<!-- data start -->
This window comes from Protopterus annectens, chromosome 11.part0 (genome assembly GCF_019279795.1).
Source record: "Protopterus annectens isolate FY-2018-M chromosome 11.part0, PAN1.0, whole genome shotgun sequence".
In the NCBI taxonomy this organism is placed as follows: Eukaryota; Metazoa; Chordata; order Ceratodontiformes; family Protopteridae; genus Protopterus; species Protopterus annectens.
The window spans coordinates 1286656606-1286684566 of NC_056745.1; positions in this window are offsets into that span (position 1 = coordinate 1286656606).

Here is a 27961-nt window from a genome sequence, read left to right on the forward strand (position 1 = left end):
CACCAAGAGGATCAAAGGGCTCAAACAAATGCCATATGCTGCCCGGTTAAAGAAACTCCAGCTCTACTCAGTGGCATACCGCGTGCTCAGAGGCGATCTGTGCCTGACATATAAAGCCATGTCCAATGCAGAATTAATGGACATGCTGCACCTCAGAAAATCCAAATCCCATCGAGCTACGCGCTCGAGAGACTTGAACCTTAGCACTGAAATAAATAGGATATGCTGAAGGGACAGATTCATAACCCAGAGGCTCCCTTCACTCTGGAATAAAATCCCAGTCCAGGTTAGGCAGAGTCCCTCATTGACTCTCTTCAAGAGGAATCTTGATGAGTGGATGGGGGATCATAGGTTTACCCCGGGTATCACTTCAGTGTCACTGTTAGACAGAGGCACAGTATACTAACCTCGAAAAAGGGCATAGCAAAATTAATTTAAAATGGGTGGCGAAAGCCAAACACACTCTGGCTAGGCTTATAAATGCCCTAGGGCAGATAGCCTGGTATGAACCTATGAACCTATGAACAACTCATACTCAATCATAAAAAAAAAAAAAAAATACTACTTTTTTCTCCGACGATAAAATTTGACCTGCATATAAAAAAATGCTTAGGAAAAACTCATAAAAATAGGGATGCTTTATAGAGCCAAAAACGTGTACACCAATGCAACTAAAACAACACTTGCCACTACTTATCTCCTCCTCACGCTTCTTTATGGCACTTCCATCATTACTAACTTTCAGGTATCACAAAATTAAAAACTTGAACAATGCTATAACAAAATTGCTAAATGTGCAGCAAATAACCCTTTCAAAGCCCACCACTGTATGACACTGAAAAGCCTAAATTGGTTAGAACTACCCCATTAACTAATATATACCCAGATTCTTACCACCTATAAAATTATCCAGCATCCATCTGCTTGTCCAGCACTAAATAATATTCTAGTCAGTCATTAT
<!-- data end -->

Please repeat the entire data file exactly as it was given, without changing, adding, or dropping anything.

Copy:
This window comes from Protopterus annectens, chromosome 11.part0 (genome assembly GCF_019279795.1).
Source record: "Protopterus annectens isolate FY-2018-M chromosome 11.part0, PAN1.0, whole genome shotgun sequence".
In the NCBI taxonomy this organism is placed as follows: Eukaryota; Metazoa; Chordata; order Ceratodontiformes; family Protopteridae; genus Protopterus; species Protopterus annectens.
The window spans coordinates 1286656606-1286684566 of NC_056745.1; positions in this window are offsets into that span (position 1 = coordinate 1286656606).

Here is a 27961-nt window from a genome sequence, read left to right on the forward strand (position 1 = left end):
CACCAAGAGGATCAAAGGGCTCAAACAAATGCCATATGCTGCCCGGTTAAAGAAACTCCAGCTCTACTCAGTGGCATACCGCGTGCTCAGAGGCGATCTGTGCCTGACATATAAAGCCATGTCCAATGCAGAATTAATGGACATGCTGCACCTCAGAAAATCCAAATCCCATCGAGCTACGCGCTCGAGAGACTTGAACCTTAGCACTGAAATAAATAGGATATGCTGAAGGGACAGATTCATAACCCAGAGGCTCCCTTCACTCTGGAATAAAATCCCAGTCCAGGTTAGGCAGAGTCCCTCATTGACTCTCTTCAAGAGGAATCTTGATGAGTGGATGGGGGATCATAGGTTTACCCCGGGTATCACTTCAGTGTCACTGTTAGACAGAGGCACAGTATACTAACCTCGAAAAAGGGCATAGCAAAATTAATTTAAAATGGGTGGCGAAAGCCAAACACACTCTGGCTAGGCTTATAAATGCCCTAGGGCAGATAGCCTGGTATGAACCTATGAACCTATGAACAACTCATACTCAATCATAAAAAAAAAAAAAAAATACTACTTTTTTCTCCGACGATAAAATTTGACCTGCATATAAAAAAATGCTTAGGAAAAACTCATAAAAATAGGGATGCTTTATAGAGCCAAAAACGTGTACACCAATGCAACTAAAACAACACTTGCCACTACTTATCTCCTCCTCACGCTTCTTTATGGCACTTCCATCATTACTAACTTTCAGGTATCACAAAATTAAAAACTTGAACAATGCTATAACAAAATTGCTAAATGTGCAGCAAATAACCCTTTCAAAGCCCACCACTGTATGACACTGAAAAGCCTAAATTGGTTAGAACTACCCCATTAACTAATATATACCCAGATTCTTACCACCTATAAAATTATCCAGCATCCATCTGCTTGTCCAGCACTAAATAATATTCTAGTCAGTCATTAT